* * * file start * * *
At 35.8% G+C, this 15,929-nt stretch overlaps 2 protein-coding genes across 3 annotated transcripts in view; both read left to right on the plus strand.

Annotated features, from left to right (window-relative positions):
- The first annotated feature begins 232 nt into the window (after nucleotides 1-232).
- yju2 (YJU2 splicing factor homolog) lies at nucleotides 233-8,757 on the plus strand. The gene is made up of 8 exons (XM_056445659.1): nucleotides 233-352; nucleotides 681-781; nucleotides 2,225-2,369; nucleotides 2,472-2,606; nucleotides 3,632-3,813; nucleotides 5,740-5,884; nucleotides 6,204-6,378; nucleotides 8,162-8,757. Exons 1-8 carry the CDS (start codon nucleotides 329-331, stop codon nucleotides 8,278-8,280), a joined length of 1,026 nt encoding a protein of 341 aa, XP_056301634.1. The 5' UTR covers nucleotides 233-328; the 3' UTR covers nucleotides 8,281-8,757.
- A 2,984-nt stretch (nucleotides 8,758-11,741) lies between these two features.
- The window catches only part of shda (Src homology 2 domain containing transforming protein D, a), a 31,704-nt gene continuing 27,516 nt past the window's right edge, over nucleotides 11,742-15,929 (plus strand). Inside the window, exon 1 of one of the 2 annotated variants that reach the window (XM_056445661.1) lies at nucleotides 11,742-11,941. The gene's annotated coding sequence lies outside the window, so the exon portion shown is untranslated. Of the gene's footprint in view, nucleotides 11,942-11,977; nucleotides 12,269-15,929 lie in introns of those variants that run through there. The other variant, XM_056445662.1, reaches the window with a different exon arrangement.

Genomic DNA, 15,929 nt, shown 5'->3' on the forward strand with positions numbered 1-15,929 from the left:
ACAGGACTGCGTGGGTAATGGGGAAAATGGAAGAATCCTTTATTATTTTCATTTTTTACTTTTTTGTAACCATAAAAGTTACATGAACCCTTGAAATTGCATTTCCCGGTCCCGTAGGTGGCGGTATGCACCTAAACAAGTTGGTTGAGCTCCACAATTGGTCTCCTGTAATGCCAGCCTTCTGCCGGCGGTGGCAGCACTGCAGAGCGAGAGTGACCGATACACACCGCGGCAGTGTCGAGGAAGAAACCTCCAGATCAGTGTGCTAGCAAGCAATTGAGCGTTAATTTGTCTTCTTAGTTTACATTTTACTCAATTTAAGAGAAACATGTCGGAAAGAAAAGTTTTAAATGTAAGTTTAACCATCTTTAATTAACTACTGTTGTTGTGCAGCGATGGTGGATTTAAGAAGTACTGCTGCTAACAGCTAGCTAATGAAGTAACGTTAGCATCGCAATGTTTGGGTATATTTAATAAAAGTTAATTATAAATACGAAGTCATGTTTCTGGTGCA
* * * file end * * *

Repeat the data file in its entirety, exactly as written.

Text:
At 35.8% G+C, this 15,929-nt stretch overlaps 2 protein-coding genes across 3 annotated transcripts in view; both read left to right on the plus strand.

Annotated features, from left to right (window-relative positions):
- The first annotated feature begins 232 nt into the window (after nucleotides 1-232).
- yju2 (YJU2 splicing factor homolog) lies at nucleotides 233-8,757 on the plus strand. The gene is made up of 8 exons (XM_056445659.1): nucleotides 233-352; nucleotides 681-781; nucleotides 2,225-2,369; nucleotides 2,472-2,606; nucleotides 3,632-3,813; nucleotides 5,740-5,884; nucleotides 6,204-6,378; nucleotides 8,162-8,757. Exons 1-8 carry the CDS (start codon nucleotides 329-331, stop codon nucleotides 8,278-8,280), a joined length of 1,026 nt encoding a protein of 341 aa, XP_056301634.1. The 5' UTR covers nucleotides 233-328; the 3' UTR covers nucleotides 8,281-8,757.
- A 2,984-nt stretch (nucleotides 8,758-11,741) lies between these two features.
- The window catches only part of shda (Src homology 2 domain containing transforming protein D, a), a 31,704-nt gene continuing 27,516 nt past the window's right edge, over nucleotides 11,742-15,929 (plus strand). Inside the window, exon 1 of one of the 2 annotated variants that reach the window (XM_056445661.1) lies at nucleotides 11,742-11,941. The gene's annotated coding sequence lies outside the window, so the exon portion shown is untranslated. Of the gene's footprint in view, nucleotides 11,942-11,977; nucleotides 12,269-15,929 lie in introns of those variants that run through there. The other variant, XM_056445662.1, reaches the window with a different exon arrangement.

Genomic DNA, 15,929 nt, shown 5'->3' on the forward strand with positions numbered 1-15,929 from the left:
ACAGGACTGCGTGGGTAATGGGGAAAATGGAAGAATCCTTTATTATTTTCATTTTTTACTTTTTTGTAACCATAAAAGTTACATGAACCCTTGAAATTGCATTTCCCGGTCCCGTAGGTGGCGGTATGCACCTAAACAAGTTGGTTGAGCTCCACAATTGGTCTCCTGTAATGCCAGCCTTCTGCCGGCGGTGGCAGCACTGCAGAGCGAGAGTGACCGATACACACCGCGGCAGTGTCGAGGAAGAAACCTCCAGATCAGTGTGCTAGCAAGCAATTGAGCGTTAATTTGTCTTCTTAGTTTACATTTTACTCAATTTAAGAGAAACATGTCGGAAAGAAAAGTTTTAAATGTAAGTTTAACCATCTTTAATTAACTACTGTTGTTGTGCAGCGATGGTGGATTTAAGAAGTACTGCTGCTAACAGCTAGCTAATGAAGTAACGTTAGCATCGCAATGTTTGGGTATATTTAATAAAAGTTAATTATAAATACGAAGTCATGTTTCTGGTGCA